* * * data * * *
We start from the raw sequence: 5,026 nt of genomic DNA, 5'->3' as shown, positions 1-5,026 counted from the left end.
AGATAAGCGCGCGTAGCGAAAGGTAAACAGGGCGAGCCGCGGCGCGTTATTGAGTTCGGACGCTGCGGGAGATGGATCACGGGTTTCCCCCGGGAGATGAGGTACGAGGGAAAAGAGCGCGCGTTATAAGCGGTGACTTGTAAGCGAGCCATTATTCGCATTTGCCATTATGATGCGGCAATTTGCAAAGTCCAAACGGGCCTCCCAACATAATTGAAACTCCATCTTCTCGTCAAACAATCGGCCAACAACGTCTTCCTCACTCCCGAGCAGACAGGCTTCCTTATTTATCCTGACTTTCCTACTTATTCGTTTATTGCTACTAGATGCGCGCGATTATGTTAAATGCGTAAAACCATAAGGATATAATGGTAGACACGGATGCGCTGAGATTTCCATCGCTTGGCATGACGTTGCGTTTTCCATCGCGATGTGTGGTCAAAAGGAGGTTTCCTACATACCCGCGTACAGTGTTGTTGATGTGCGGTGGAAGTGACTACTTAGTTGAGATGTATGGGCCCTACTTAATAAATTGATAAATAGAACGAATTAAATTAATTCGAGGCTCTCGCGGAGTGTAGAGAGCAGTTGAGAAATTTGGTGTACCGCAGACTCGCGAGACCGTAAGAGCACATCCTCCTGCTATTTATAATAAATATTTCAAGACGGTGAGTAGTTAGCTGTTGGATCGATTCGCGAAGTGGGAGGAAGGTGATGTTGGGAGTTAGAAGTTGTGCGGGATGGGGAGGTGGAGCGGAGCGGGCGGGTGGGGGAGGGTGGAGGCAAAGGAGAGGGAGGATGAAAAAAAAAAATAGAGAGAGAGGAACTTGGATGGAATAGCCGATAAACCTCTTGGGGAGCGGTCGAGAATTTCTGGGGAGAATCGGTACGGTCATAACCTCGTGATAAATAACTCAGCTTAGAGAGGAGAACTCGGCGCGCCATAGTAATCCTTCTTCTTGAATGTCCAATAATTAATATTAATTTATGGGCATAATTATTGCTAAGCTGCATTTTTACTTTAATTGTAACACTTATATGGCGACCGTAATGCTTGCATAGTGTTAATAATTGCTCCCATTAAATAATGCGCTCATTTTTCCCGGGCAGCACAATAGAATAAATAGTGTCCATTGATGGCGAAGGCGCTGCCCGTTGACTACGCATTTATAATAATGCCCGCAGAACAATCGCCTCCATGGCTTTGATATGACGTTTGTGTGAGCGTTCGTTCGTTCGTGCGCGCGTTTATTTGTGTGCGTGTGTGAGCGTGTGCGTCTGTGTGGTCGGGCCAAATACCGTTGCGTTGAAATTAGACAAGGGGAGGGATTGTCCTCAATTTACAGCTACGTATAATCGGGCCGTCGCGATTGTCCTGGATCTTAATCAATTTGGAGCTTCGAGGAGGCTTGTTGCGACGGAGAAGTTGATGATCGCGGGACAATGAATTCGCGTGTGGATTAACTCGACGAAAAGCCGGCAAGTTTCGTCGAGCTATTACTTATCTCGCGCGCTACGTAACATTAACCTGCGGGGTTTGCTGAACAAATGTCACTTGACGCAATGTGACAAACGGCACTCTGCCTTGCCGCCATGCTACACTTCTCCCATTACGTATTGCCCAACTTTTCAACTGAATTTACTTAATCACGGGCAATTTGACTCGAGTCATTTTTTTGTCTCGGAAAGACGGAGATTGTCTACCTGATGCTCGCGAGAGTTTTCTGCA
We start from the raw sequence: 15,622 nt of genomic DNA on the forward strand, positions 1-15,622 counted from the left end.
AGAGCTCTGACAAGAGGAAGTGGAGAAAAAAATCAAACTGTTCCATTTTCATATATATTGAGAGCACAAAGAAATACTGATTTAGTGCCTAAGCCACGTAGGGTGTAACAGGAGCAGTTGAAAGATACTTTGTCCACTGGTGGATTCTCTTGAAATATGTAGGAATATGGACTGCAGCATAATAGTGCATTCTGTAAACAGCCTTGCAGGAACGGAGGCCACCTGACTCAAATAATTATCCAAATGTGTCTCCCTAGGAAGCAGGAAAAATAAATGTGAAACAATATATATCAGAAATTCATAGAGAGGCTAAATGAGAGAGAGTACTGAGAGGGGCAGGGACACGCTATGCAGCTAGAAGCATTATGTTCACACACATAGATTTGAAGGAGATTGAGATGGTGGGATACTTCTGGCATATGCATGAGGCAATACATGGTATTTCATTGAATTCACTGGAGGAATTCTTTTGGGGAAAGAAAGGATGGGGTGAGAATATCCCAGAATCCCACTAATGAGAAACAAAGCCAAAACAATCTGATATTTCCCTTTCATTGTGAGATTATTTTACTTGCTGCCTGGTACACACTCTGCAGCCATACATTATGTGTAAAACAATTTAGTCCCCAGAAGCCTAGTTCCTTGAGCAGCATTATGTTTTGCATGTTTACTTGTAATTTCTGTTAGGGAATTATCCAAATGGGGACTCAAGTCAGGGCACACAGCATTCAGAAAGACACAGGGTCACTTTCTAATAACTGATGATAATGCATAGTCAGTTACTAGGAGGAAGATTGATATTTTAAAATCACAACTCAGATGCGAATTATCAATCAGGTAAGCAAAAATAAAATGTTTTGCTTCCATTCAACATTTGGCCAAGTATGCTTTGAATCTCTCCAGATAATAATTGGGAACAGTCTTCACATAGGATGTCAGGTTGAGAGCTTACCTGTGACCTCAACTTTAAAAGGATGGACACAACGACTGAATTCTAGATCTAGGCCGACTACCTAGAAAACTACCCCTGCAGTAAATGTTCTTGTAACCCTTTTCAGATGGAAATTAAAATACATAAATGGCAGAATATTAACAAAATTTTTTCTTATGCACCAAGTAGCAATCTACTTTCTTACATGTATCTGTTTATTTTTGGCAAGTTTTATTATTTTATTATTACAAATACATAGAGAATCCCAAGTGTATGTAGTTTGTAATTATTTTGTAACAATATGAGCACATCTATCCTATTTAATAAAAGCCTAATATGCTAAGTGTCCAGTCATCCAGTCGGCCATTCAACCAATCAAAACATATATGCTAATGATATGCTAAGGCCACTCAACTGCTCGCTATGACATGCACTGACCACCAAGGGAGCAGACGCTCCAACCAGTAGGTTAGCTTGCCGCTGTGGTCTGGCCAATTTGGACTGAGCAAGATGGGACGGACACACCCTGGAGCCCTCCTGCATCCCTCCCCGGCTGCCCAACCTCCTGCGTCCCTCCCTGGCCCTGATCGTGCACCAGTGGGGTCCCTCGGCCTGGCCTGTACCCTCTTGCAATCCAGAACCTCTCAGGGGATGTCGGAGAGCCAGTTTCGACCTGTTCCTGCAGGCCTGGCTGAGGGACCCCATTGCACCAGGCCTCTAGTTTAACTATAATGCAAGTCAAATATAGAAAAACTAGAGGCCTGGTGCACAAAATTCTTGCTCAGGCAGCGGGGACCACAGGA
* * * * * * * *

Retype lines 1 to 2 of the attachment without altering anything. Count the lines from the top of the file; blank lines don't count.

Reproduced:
We start from the raw sequence: 5,026 nt of genomic DNA, 5'->3' as shown, positions 1-5,026 counted from the left end.
AGATAAGCGCGCGTAGCGAAAGGTAAACAGGGCGAGCCGCGGCGCGTTATTGAGTTCGGACGCTGCGGGAGATGGATCACGGGTTTCCCCCGGGAGATGAGGTACGAGGGAAAAGAGCGCGCGTTATAAGCGGTGACTTGTAAGCGAGCCATTATTCGCATTTGCCATTATGATGCGGCAATTTGCAAAGTCCAAACGGGCCTCCCAACATAATTGAAACTCCATCTTCTCGTCAAACAATCGGCCAACAACGTCTTCCTCACTCCCGAGCAGACAGGCTTCCTTATTTATCCTGACTTTCCTACTTATTCGTTTATTGCTACTAGATGCGCGCGATTATGTTAAATGCGTAAAACCATAAGGATATAATGGTAGACACGGATGCGCTGAGATTTCCATCGCTTGGCATGACGTTGCGTTTTCCATCGCGATGTGTGGTCAAAAGGAGGTTTCCTACATACCCGCGTACAGTGTTGTTGATGTGCGGTGGAAGTGACTACTTAGTTGAGATGTATGGGCCCTACTTAATAAATTGATAAATAGAACGAATTAAATTAATTCGAGGCTCTCGCGGAGTGTAGAGAGCAGTTGAGAAATTTGGTGTACCGCAGACTCGCGAGACCGTAAGAGCACATCCTCCTGCTATTTATAATAAATATTTCAAGACGGTGAGTAGTTAGCTGTTGGATCGATTCGCGAAGTGGGAGGAAGGTGATGTTGGGAGTTAGAAGTTGTGCGGGATGGGGAGGTGGAGCGGAGCGGGCGGGTGGGGGAGGGTGGAGGCAAAGGAGAGGGAGGATGAAAAAAAAAAATAGAGAGAGAGGAACTTGGATGGAATAGCCGATAAACCTCTTGGGGAGCGGTCGAGAATTTCTGGGGAGAATCGGTACGGTCATAACCTCGTGATAAATAACTCAGCTTAGAGAGGAGAACTCGGCGCGCCATAGTAATCCTTCTTCTTGAATGTCCAATAATTAATATTAATTTATGGGCATAATTATTGCTAAGCTGCATTTTTACTTTAATTGTAACACTTATATGGCGACCGTAATGCTTGCATAGTGTTAATAATTGCTCCCATTAAATAATGCGCTCATTTTTCCCGGGCAGCACAATAGAATAAATAGTGTCCATTGATGGCGAAGGCGCTGCCCGTTGACTACGCATTTATAATAATGCCCGCAGAACAATCGCCTCCATGGCTTTGATATGACGTTTGTGTGAGCGTTCGTTCGTTCGTGCGCGCGTTTATTTGTGTGCGTGTGTGAGCGTGTGCGTCTGTGTGGTCGGGCCAAATACCGTTGCGTTGAAATTAGACAAGGGGAGGGATTGTCCTCAATTTACAGCTACGTATAATCGGGCCGTCGCGATTGTCCTGGATCTTAATCAATTTGGAGCTTCGAGGAGGCTTGTTGCGACGGAGAAGTTGATGATCGCGGGACAATGAATTCGCGTGTGGATTAACTCGACGAAAAGCCGGCAAGTTTCGTCGAGCTATTACTTATCTCGCGCGCTACGTAACATTAACCTGCGGGGTTTGCTGAACAAATGTCACTTGACGCAATGTGACAAACGGCACTCTGCCTTGCCGCCATGCTACACTTCTCCCATTACGTATTGCCCAACTTTTCAACTGAATTTACTTAATCACGGGCAATTTGACTCGAGTCATTTTTTTGTCTCGGAAAGACGGAGATTGTCTACCTGATGCTCGCGAGAGTTTTCTGCA